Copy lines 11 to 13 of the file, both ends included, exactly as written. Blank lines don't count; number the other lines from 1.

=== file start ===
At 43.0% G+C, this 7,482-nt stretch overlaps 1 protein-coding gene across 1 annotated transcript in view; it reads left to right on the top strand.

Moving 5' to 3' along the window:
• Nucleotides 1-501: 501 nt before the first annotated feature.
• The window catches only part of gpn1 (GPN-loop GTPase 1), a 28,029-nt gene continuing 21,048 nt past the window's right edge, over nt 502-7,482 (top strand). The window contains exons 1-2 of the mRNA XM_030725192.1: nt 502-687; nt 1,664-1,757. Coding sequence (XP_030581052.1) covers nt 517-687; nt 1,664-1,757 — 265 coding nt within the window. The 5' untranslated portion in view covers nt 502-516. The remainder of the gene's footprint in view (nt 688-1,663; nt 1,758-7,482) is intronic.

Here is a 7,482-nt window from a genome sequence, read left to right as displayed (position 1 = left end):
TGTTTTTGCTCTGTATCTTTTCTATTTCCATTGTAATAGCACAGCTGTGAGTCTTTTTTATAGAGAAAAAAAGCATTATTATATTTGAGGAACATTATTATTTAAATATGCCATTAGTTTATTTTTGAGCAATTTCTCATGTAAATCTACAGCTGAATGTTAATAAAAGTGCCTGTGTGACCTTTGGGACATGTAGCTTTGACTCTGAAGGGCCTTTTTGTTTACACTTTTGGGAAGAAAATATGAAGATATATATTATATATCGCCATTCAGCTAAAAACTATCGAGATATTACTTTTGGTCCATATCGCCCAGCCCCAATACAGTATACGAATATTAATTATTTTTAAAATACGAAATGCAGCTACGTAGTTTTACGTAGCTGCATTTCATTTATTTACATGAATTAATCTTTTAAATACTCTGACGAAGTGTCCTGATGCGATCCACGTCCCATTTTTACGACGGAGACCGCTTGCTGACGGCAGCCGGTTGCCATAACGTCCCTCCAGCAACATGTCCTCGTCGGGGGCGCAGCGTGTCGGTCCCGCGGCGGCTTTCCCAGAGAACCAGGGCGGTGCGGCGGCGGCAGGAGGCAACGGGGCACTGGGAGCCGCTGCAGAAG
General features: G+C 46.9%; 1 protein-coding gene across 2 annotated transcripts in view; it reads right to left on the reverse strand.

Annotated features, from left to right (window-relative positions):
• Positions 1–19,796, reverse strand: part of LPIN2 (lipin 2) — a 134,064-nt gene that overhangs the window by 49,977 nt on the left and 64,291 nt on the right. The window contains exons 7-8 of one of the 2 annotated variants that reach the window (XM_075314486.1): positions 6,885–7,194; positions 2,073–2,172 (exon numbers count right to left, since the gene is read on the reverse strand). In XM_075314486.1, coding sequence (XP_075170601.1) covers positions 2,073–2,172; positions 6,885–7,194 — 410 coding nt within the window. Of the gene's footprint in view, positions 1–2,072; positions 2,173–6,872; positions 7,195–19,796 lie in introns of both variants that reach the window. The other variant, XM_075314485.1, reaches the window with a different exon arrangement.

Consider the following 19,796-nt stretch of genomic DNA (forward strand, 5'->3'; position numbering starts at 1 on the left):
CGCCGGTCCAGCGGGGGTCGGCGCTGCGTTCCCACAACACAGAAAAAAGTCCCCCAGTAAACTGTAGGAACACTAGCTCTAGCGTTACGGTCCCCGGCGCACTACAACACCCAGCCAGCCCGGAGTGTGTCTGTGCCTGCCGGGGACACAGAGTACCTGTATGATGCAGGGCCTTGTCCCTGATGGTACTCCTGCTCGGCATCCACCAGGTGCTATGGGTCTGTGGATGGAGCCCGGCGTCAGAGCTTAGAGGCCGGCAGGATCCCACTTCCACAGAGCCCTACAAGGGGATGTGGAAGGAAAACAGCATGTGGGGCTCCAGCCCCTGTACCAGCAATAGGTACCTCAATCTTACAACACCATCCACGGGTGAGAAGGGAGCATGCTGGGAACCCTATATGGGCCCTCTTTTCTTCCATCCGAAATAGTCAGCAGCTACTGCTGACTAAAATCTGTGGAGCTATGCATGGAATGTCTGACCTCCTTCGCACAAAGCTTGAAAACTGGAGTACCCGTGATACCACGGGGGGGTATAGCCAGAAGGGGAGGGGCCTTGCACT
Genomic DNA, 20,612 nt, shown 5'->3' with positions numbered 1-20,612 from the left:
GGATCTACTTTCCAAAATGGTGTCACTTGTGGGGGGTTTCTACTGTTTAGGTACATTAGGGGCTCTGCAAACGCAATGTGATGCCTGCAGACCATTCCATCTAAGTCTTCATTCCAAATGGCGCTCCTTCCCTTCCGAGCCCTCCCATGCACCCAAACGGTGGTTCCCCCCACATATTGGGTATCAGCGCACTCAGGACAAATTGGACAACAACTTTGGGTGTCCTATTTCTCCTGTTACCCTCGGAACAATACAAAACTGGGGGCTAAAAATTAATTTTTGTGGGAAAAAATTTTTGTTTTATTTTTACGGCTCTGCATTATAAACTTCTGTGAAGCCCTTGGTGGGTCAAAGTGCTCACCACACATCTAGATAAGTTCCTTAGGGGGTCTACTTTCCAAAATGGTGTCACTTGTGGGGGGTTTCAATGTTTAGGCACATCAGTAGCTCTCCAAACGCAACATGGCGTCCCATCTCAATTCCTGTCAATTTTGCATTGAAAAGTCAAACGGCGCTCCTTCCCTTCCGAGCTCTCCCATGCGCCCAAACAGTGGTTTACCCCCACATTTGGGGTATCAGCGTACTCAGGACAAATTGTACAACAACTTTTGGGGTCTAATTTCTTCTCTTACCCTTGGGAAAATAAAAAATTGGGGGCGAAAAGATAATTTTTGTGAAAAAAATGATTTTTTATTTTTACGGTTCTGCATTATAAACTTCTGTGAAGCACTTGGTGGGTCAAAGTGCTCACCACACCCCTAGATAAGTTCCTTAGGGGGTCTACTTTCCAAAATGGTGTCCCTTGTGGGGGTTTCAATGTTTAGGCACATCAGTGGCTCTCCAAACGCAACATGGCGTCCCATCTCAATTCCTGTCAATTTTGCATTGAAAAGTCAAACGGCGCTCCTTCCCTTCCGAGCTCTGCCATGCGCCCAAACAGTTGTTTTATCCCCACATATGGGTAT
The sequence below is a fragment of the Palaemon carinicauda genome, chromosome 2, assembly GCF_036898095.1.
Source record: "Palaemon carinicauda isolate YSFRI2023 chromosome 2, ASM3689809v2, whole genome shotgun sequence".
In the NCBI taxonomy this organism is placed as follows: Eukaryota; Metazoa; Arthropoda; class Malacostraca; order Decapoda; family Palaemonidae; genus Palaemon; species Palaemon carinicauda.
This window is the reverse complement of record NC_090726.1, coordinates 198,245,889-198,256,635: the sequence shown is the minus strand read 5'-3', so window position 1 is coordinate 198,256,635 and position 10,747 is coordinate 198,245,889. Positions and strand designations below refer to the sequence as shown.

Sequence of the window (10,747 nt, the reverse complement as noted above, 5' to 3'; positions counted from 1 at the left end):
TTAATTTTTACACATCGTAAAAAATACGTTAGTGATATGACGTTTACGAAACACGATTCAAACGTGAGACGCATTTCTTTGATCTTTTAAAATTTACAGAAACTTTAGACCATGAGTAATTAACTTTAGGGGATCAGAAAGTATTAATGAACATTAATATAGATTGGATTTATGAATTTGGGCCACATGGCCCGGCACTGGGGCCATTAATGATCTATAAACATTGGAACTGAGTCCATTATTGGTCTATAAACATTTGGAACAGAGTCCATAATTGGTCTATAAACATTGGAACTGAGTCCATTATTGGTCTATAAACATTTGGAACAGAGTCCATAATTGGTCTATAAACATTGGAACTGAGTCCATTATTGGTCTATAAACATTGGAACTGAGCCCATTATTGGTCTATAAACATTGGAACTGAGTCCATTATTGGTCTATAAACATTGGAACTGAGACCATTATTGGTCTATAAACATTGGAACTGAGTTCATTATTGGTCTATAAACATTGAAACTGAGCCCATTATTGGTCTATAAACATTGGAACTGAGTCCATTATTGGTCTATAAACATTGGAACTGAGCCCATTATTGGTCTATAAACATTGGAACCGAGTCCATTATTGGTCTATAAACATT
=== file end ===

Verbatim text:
CGCCGGTCCAGCGGGGGTCGGCGCTGCGTTCCCACAACACAGAAAAAAGTCCCCCAGTAAACTGTAGGAACACTAGCTCTAGCGTTACGGTCCCCGGCGCACTACAACACCCAGCCAGCCCGGAGTGTGTCTGTGCCTGCCGGGGACACAGAGTACCTGTATGATGCAGGGCCTTGTCCCTGATGGTACTCCTGCTCGGCATCCACCAGGTGCTATGGGTCTGTGGATGGAGCCCGGCGTCAGAGCTTAGAGGCCGGCAGGATCCCACTTCCACAGAGCCCTACAAGGGGATGTGGAAGGAAAACAGCATGTGGGGCTCCAGCCCCTGTACCAGCAATAGGTACCTCAATCTTACAACACCATCCACGGGTGAGAAGGGAGCATGCTGGGAACCCTATATGGGCCCTCTTTTCTTCCATCCGAAATAGTCAGCAGCTACTGCTGACTAAAATCTGTGGAGCTATGCATGGAATGTCTGACCTCCTTCGCACAAAGCTTGAAAACTGGAGTACCCGTGATACCACGGGGGGGTATAGCCAGAAGGGGAGGGGCCTTGCACT
Genomic DNA, 20,612 nt, shown 5'->3' with positions numbered 1-20,612 from the left:
GGATCTACTTTCCAAAATGGTGTCACTTGTGGGGGGTTTCTACTGTTTAGGTACATTAGGGGCTCTGCAAACGCAATGTGATGCCTGCAGACCATTCCATCTAAGTCTTCATTCCAAATGGCGCTCCTTCCCTTCCGAGCCCTCCCATGCACCCAAACGGTGGTTCCCCCCACATATTGGGTATCAGCGCACTCAGGACAAATTGGACAACAACTTTGGGTGTCCTATTTCTCCTGTTACCCTCGGAACAATACAAAACTGGGGGCTAAAAATTAATTTTTGTGGGAAAAAATTTTTGTTTTATTTTTACGGCTCTGCATTATAAACTTCTGTGAAGCCCTTGGTGGGTCAAAGTGCTCACCACACATCTAGATAAGTTCCTTAGGGGGTCTACTTTCCAAAATGGTGTCACTTGTGGGGGGTTTCAATGTTTAGGCACATCAGTAGCTCTCCAAACGCAACATGGCGTCCCATCTCAATTCCTGTCAATTTTGCATTGAAAAGTCAAACGGCGCTCCTTCCCTTCCGAGCTCTCCCATGCGCCCAAACAGTGGTTTACCCCCACATTTGGGGTATCAGCGTACTCAGGACAAATTGTACAACAACTTTTGGGGTCTAATTTCTTCTCTTACCCTTGGGAAAATAAAAAATTGGGGGCGAAAAGATAATTTTTGTGAAAAAAATGATTTTTTATTTTTACGGTTCTGCATTATAAACTTCTGTGAAGCACTTGGTGGGTCAAAGTGCTCACCACACCCCTAGATAAGTTCCTTAGGGGGTCTACTTTCCAAAATGGTGTCCCTTGTGGGGGTTTCAATGTTTAGGCACATCAGTGGCTCTCCAAACGCAACATGGCGTCCCATCTCAATTCCTGTCAATTTTGCATTGAAAAGTCAAACGGCGCTCCTTCCCTTCCGAGCTCTGCCATGCGCCCAAACAGTTGTTTTATCCCCACATATGGGTAT